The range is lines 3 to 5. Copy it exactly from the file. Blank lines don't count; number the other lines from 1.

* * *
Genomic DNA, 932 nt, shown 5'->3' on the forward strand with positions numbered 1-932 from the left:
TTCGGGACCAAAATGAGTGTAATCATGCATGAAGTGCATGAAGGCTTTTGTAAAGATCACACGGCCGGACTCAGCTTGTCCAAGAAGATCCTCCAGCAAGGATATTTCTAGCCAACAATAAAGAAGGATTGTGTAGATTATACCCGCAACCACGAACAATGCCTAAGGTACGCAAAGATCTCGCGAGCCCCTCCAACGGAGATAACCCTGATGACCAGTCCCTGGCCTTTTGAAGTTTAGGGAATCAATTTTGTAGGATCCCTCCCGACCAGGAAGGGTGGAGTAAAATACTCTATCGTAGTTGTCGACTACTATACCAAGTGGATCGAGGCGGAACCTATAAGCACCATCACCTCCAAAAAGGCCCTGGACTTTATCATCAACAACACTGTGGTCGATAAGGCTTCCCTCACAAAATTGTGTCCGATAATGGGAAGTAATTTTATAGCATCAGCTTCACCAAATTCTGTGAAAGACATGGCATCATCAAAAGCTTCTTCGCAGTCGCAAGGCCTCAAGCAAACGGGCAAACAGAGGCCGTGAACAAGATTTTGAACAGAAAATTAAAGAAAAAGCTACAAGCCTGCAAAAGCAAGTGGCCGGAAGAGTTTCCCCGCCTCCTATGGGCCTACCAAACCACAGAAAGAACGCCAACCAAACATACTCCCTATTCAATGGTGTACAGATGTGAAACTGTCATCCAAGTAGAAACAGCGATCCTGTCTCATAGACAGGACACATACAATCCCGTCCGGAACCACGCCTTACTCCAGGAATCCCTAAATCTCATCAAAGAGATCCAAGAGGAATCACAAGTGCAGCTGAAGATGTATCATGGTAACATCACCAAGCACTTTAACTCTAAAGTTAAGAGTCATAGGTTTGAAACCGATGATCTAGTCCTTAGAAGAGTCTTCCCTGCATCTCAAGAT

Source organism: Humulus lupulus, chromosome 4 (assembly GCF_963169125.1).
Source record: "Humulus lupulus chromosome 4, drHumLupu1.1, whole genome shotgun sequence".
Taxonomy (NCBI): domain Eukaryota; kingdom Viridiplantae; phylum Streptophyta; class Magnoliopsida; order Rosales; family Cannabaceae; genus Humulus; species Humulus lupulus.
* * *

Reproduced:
Source organism: Humulus lupulus, chromosome 4 (assembly GCF_963169125.1).
Source record: "Humulus lupulus chromosome 4, drHumLupu1.1, whole genome shotgun sequence".
Taxonomy (NCBI): domain Eukaryota; kingdom Viridiplantae; phylum Streptophyta; class Magnoliopsida; order Rosales; family Cannabaceae; genus Humulus; species Humulus lupulus.